Volume 12, Issue 5 - September/October 2010

Insurance Talk
policy briefs

Industry Sees Several Insurance Fraud Cases Arise
In recent months the auto glass industry has seen several insurance fraud cases arise, resulting in both guilty pleas and even prison sentences for some.

In March, Glass Emporium owner Mehrdad Hakimian was found guilty of wire fraud, conspiracy to commit wire fraud and obstruction of justice. In July, he was sentenced to serve 3 ½ years in prison, along with the payment of a $150,000 fine (see related story in May/June AGRR, page 10). At press time, Hakimian was scheduled to begin serving his prison sentence on September 3.

The day before the sentencing, Hakimian also stepped down as president of his Oakland, Calif.-based company.
Hakimian’s attorney, William Osterhoudt, issued the following statement to AGRR magazine regarding the sentencing and the future of the company.

“We’re disappointed that he sustained these convictions because he maintains a company that employs very many people and has served his customers well for many years,” says Osterhoudt. “The problems that gave rise to the trial happened years ago and they ended in 2006. Since then he’s done everything he can to make sure that money was restored to anyone who was undercharged whether intentionally or fraudulently or intentionally or innocently and he’s instituted real reforms at his company to make sure those things don’t happen in the future and he’s been successful in that regard.”

The Latest Cases
In May, Cascade Auto Glass, based in Vancouver, Wash., pleaded guilty to attempted insurance fraud for attempting to bill Farmers Insurance from a non-existent office that actually was just a storage unit located in a rural area, according to the Washington State Insurance Commissioner’s office. The commissioner’s office had filed a complaint against Cascade in King County (Wash.) Superior Court, leading to the guilty plea.

According to Rich Roesler, a spokesperson for the Washington State Insurance Commissioner, Safelite Solutions, in its role as glass claims administrator for Farmers, discovered the irregularity.

“Safelite is the one who contacted the insurer to raise the issue,” Roesler told AGRR magazine.

Roesler said the state reviewed 3,031 claims filed between June 1, 2000, and November 17, 2008; however, he said he didn’t have a breakdown of how many of those were fraudulent.

Roesler said the corporation itself pled guilty to the attempted fraud charge as part of a plea bargain—and therefore weren’t charged with actual fraud. The company will pay a $1,000 fine, $500 victim penalty assessment and $200 in court costs.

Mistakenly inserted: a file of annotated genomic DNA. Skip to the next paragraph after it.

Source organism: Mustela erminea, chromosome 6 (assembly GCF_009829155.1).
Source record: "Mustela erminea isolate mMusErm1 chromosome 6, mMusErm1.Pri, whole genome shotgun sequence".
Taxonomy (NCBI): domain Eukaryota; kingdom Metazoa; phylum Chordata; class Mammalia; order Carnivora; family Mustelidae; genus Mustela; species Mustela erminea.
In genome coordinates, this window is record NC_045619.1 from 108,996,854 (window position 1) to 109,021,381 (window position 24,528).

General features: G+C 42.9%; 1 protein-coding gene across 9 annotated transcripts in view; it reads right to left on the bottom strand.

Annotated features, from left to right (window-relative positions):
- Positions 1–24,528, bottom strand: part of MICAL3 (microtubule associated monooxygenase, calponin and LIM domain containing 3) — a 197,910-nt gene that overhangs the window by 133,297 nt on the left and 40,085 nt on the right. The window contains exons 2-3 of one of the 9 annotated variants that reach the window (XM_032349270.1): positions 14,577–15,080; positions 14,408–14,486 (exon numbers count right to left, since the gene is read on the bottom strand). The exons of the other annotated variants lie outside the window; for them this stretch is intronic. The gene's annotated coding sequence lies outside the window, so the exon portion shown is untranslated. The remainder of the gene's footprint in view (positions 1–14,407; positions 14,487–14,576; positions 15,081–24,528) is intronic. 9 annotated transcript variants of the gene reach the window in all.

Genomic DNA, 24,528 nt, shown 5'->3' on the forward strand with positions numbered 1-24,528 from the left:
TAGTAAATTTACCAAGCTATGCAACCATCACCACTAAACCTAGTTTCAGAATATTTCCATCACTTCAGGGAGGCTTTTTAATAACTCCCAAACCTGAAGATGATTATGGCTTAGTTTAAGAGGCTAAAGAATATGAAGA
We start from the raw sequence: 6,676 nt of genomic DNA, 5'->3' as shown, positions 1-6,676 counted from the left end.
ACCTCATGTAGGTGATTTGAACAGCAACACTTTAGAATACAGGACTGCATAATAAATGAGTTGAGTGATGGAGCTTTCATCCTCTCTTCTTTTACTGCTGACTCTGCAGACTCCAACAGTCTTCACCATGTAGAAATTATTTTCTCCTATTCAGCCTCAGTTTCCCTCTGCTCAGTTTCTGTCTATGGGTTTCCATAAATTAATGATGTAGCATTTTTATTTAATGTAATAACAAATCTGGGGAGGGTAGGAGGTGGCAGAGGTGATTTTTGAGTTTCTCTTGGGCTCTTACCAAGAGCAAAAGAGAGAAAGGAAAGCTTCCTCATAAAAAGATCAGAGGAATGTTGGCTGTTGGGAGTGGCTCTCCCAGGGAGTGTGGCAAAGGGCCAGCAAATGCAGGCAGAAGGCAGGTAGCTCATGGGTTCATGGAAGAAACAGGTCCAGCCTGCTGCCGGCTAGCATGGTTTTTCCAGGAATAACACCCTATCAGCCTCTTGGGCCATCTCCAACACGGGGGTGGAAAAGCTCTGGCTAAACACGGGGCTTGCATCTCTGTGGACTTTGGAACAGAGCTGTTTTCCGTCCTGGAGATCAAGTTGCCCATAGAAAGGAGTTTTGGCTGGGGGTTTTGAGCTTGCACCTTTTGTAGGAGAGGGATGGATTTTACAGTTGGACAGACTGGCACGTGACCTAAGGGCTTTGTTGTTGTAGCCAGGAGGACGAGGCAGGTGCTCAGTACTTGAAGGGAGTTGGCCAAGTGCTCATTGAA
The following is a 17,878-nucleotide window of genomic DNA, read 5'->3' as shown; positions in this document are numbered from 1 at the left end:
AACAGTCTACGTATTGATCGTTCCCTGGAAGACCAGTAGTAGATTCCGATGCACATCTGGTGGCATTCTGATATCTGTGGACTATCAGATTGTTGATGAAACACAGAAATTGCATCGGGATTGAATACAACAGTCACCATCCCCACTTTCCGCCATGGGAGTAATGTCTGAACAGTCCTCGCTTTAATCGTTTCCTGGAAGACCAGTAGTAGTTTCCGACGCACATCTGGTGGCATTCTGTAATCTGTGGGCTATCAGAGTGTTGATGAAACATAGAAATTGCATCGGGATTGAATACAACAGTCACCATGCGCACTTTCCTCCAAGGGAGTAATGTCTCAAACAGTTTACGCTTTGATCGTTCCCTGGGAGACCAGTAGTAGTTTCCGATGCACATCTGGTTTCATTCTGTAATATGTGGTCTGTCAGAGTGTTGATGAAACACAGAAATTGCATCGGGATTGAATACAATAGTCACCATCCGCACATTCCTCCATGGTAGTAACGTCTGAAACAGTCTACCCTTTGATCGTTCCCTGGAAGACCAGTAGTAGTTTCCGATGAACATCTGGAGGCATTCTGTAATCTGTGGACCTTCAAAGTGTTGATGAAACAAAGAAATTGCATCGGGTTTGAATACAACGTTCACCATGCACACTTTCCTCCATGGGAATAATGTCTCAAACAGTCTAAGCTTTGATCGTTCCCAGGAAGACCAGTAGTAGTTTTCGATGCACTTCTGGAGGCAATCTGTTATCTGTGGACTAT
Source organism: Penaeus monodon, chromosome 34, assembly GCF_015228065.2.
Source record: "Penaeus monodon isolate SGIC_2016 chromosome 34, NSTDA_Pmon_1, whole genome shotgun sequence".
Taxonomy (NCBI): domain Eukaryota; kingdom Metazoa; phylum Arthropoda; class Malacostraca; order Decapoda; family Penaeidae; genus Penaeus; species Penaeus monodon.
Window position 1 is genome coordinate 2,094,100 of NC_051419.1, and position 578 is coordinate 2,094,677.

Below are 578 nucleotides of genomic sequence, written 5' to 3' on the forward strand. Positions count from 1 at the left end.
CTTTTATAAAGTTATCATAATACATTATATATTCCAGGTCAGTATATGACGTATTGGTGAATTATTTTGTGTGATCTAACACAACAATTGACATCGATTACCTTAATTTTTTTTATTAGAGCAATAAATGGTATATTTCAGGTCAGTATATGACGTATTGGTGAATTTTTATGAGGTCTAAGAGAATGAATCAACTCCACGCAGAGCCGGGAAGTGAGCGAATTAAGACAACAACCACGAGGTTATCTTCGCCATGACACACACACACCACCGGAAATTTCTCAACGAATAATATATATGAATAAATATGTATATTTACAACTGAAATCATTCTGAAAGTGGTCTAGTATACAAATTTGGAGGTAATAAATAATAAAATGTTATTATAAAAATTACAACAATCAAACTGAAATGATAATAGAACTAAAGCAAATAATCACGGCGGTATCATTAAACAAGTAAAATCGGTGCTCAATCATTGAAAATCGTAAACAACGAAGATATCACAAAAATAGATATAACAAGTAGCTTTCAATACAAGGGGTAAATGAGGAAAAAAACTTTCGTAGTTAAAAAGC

Officials from Cascade Auto Glass advised that the charges were the result of “a long-running dispute with an insurance carrier over pricing and billing practices.”

“Cascade originally filed a claim against the carrier for the underpayment of invoices,” writes the company in a statement provided to AGRR magazine. “For quite some time, Cascade and this carrier disagreed with one another about the amounts that should be billed and paid for automobile glass replacement. After many years of litigation, Cascade and the carrier were able to amicably resolve their dispute and conclude the lawsuit that was pending in Clark County Superior Court.”

However, company officials say during the course of the suit, the complaint from the insurance commissioner’s office arose.

“Although Cascade and the carrier settled the dispute outside of court, the insurance commissioner charged Cascade with a misdemeanor relating to the billing dispute,” writes the company. “While we at Cascade firmly believe that we did nothing illegal, we have chosen to plead guilty to the charge in order to put this matter behind us. There is no
need for either company to undergo that expense nor is there a need for the taxpayers of Washington to have their financial resources expended in a trial over these issues.”

In late-July, Michael Alan Perkins, who owns Autoglass Express Inc. and Premier Auto Glass, both of which are based in his home in Burien, Wash., also was charged with three counts of first-degree theft for allegedly billing State Farm Insurance, MetLife and Allstate a total of approximately $1.5 million between September 2005 and December 2009, according to Roesler.
Prosecutors allege that he installed non-OE glass in approximately 4,800 cases, but charged the insurers for OEM product.